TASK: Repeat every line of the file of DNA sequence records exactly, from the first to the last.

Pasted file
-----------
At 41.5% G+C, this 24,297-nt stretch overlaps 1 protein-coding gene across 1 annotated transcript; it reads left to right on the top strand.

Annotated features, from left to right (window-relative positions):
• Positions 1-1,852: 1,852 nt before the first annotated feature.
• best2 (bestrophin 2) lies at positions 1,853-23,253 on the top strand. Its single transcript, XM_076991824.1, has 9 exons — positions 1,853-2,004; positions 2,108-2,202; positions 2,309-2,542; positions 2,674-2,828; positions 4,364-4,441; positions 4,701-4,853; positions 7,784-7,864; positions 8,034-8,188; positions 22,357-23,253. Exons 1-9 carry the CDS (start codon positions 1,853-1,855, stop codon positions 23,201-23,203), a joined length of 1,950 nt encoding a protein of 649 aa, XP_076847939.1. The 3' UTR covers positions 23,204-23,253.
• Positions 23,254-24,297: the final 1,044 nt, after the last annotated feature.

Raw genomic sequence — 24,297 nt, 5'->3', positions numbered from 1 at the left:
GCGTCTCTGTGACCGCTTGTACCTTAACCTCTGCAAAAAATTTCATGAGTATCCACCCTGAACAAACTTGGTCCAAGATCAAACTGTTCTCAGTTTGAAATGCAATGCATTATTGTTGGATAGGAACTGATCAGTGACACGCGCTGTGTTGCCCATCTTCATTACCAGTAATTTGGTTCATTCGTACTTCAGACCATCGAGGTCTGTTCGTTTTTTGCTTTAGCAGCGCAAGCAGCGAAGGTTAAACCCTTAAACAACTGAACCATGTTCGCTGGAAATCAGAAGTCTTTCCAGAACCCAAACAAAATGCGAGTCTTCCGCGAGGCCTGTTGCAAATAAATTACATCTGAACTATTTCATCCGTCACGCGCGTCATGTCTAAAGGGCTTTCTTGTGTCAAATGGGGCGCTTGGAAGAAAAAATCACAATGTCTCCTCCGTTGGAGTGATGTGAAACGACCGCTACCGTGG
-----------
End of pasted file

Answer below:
At 41.5% G+C, this 24,297-nt stretch overlaps 1 protein-coding gene across 1 annotated transcript; it reads left to right on the top strand.

Annotated features, from left to right (window-relative positions):
• Positions 1-1,852: 1,852 nt before the first annotated feature.
• best2 (bestrophin 2) lies at positions 1,853-23,253 on the top strand. Its single transcript, XM_076991824.1, has 9 exons — positions 1,853-2,004; positions 2,108-2,202; positions 2,309-2,542; positions 2,674-2,828; positions 4,364-4,441; positions 4,701-4,853; positions 7,784-7,864; positions 8,034-8,188; positions 22,357-23,253. Exons 1-9 carry the CDS (start codon positions 1,853-1,855, stop codon positions 23,201-23,203), a joined length of 1,950 nt encoding a protein of 649 aa, XP_076847939.1. The 3' UTR covers positions 23,204-23,253.
• Positions 23,254-24,297: the final 1,044 nt, after the last annotated feature.

Raw genomic sequence — 24,297 nt, 5'->3', positions numbered from 1 at the left:
GCGTCTCTGTGACCGCTTGTACCTTAACCTCTGCAAAAAATTTCATGAGTATCCACCCTGAACAAACTTGGTCCAAGATCAAACTGTTCTCAGTTTGAAATGCAATGCATTATTGTTGGATAGGAACTGATCAGTGACACGCGCTGTGTTGCCCATCTTCATTACCAGTAATTTGGTTCATTCGTACTTCAGACCATCGAGGTCTGTTCGTTTTTTGCTTTAGCAGCGCAAGCAGCGAAGGTTAAACCCTTAAACAACTGAACCATGTTCGCTGGAAATCAGAAGTCTTTCCAGAACCCAAACAAAATGCGAGTCTTCCGCGAGGCCTGTTGCAAATAAATTACATCTGAACTATTTCATCCGTCACGCGCGTCATGTCTAAAGGGCTTTCTTGTGTCAAATGGGGCGCTTGGAAGAAAAAATCACAATGTCTCCTCCGTTGGAGTGATGTGAAACGACCGCTACCGTGG